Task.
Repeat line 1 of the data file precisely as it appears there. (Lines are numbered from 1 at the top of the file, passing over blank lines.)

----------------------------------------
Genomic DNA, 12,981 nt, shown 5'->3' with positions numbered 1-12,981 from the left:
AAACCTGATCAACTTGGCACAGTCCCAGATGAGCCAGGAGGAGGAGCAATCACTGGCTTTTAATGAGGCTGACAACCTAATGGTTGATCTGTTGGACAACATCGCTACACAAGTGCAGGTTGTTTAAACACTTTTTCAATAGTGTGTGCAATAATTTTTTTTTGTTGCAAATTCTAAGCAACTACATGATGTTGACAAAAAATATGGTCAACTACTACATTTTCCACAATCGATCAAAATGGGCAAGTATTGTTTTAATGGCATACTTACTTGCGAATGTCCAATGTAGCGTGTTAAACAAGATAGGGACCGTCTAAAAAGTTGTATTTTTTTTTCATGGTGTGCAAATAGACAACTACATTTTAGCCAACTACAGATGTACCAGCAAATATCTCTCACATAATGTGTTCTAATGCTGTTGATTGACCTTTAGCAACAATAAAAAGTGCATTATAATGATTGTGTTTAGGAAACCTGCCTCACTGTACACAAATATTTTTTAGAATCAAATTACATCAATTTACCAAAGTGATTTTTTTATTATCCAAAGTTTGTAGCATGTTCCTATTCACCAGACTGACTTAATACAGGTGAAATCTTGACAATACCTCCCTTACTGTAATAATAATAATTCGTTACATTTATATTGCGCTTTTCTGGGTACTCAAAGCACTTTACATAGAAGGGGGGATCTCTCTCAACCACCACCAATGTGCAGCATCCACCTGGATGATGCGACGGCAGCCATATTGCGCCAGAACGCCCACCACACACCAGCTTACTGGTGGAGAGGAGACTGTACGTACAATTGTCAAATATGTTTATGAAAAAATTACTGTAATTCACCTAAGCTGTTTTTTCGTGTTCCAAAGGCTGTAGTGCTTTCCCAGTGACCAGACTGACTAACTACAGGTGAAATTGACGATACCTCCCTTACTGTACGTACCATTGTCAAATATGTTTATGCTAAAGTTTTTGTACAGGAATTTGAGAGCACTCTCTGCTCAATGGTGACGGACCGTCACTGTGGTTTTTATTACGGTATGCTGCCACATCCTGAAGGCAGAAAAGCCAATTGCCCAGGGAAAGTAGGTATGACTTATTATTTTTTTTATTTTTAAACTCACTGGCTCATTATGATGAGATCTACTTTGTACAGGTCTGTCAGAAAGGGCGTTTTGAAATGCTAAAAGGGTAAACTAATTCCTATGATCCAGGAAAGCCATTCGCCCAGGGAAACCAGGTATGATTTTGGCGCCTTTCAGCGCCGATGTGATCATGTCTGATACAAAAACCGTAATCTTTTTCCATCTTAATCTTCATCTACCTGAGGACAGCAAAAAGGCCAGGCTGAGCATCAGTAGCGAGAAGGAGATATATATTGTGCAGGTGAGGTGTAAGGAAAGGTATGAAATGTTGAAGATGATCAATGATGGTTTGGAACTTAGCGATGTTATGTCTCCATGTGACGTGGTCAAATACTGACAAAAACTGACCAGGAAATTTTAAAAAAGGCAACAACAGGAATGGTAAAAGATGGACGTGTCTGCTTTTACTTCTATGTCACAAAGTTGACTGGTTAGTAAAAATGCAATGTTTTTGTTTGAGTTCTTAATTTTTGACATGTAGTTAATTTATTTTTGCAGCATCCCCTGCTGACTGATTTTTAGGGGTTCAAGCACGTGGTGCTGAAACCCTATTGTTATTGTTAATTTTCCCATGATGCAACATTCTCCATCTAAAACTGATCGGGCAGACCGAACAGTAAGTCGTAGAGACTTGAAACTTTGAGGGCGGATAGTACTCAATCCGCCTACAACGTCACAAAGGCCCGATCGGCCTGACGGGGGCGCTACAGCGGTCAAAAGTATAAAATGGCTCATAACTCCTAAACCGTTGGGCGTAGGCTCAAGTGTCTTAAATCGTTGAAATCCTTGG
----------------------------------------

Genomic DNA, 12,981 nt, shown 5'->3' with positions numbered 1-12,981 from the left: